India Rolls Out Red Carpet For Marketplace E-Retailers, But With Riders

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Includes: AMZN, BABA, WMT
by: Shudeep Chandrasekhar

Summary

India announces 100% foreign direct investment allowance in the online marketplace segment.

This is a red carpet for international players to tap into what will be a $55 billion market in the next three years.

Of significance is the possible entrance of Alibaba in the form of a replication of their China model in India.

Amazon is in a fix because of one of the riders to the announcement, so it's unclear whether they will take advantage of the new move.

Wal-Mart is still sitting outside this market, and this could be the opportunity they need. But will they respond?

Click to enlarge

The Indian Government yesterday announced the allowance of 100% foreign direct investment (FDI) for online marketplaces, but with several riders.

This new announcement is, indeed, game-changing because it gives Alibaba (NYSE:BABA) and other players a free run of one of the largest e-commerce markets in the world.

The riders themselves are possibly even more significant because they seem to encourage the likes of Alibaba more than Amazon (NASDAQ:AMZN) or any other e-commerce company.

Let's see how that ties in with Alibaba's target of reaching a Gross Merchandise Volume of 6 Trillion RMB by 2020. A few days ago, I published an article about how China had the potential to help them meet that goal, but there were several challenges that had to be overcome.

First, we'll see the key riders that will influence Alibaba's and Amazon's plays in this market. Amazon already has a presence here as Amazon.in, and Alibaba already offers its Chinese sellers access to this market. The riders, however, are what will decide how each moves forward.

No More Deep Discounts

The first rider is a major shift in online retail in India. It was prompted by brick and mortar retailers crying foul over predatory pricing by the large e-tailers such as Amazon and Flipkart.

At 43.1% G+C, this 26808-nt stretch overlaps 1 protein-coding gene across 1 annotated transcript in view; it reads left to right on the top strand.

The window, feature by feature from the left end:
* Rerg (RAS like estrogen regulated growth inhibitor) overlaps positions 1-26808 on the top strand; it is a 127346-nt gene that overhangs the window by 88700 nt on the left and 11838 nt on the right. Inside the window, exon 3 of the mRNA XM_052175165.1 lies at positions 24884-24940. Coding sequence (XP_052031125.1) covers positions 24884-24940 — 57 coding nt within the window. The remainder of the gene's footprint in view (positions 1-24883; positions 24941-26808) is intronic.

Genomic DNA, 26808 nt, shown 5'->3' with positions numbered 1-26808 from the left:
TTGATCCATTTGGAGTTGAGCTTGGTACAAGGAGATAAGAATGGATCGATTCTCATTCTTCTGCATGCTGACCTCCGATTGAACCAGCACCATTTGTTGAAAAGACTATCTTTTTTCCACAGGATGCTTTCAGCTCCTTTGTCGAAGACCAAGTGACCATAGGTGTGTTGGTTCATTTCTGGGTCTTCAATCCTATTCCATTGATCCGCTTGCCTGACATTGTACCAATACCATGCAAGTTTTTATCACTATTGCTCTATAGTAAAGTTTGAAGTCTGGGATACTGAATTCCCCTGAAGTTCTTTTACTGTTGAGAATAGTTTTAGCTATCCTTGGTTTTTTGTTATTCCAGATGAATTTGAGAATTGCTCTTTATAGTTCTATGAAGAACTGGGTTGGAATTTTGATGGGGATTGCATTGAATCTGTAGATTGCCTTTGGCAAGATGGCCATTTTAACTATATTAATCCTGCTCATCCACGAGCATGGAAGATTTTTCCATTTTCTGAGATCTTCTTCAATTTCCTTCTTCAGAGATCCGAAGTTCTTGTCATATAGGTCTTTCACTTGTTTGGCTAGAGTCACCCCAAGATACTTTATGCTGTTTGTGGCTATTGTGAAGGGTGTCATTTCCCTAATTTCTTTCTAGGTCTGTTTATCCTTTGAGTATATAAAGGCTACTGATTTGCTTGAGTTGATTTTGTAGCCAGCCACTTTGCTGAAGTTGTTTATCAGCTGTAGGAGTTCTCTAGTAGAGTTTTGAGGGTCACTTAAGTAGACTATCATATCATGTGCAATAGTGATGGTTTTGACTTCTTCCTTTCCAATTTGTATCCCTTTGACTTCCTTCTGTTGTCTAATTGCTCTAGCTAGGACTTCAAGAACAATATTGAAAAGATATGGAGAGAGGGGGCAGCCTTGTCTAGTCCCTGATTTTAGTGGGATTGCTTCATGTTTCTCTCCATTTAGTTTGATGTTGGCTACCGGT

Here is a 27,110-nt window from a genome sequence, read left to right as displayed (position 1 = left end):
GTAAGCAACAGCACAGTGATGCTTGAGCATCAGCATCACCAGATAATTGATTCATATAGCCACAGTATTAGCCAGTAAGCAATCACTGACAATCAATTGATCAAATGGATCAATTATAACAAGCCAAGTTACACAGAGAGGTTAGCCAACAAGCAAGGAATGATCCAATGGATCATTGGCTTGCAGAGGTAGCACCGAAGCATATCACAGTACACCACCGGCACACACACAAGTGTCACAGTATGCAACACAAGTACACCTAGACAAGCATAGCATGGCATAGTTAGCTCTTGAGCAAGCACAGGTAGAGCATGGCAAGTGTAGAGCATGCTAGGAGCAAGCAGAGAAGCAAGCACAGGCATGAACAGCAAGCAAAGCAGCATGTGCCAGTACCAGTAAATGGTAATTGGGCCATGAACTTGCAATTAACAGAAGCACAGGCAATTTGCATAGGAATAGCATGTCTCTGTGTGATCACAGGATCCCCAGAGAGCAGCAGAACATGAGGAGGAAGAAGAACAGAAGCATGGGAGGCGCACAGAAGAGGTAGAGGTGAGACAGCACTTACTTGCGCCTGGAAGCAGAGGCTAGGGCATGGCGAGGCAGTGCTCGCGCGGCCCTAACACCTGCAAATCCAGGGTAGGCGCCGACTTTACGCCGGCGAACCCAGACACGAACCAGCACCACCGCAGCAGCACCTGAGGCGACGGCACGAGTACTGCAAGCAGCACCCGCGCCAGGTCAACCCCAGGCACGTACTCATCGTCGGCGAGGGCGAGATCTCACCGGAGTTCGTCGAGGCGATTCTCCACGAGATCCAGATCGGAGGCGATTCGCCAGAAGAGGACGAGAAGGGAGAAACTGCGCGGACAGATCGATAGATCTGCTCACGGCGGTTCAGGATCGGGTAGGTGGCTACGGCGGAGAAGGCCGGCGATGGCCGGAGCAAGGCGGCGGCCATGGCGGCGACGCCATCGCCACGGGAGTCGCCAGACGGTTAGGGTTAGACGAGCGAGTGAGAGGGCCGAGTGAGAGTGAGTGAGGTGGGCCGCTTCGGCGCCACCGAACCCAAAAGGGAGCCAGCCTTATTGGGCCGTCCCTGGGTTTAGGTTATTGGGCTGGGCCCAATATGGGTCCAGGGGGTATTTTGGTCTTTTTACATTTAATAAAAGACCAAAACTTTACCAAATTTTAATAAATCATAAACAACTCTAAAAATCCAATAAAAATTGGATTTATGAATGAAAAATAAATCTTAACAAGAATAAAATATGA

"We want to ensure that there is no predatory pricing by the ecommerce companies which will especially work to the detriment of the small retailers," an official said. "Government also feels that if any portal is providing discounts on goods it's holding, then it amounts to inventory-based model, which is in contradiction to the marketplace definition."

Source: Economic Times

This will have a significant impact on the general tone of online marketplaces, because e-tailers typically attract new clients through aggressive discounting and special deals that brick and mortar retailers just can't match considering their overheads.

The loss of deep-discounting is likely to put online sellers on a level playing field with businesses that operate physical stores, and it will be interesting to see how that, in turn, affects e-commerce merchandise volumes for each company.

Largest Seller's Sales Limit on Any Marketplace Capped at 25%

This is the rider that has the most bearing on Amazon because technically the portal is not a marketplace. They buy a significant portion of their products or source them through a subsidiary they own. This is how the model works in India.

More specifically, Amazon's JV Cloudtail India is the largest seller on Amazon.in with nearly 40% of sales coming from the JV. Under the current scenario, where things are actually working well for Amazon, they might even consider not taking the 100% direct investment route in India and continue the status quo.

Though Amazon does not break out its India sales, in the most recent quarterly earnings call the company said this:

"In Q4 Amazon India was the top e-commerce site in India throughout the very busy diwali shopping season, including the shopping season, according to comScore. And sales by sellers in Q4 were greater than all of 2014 combined in Q4."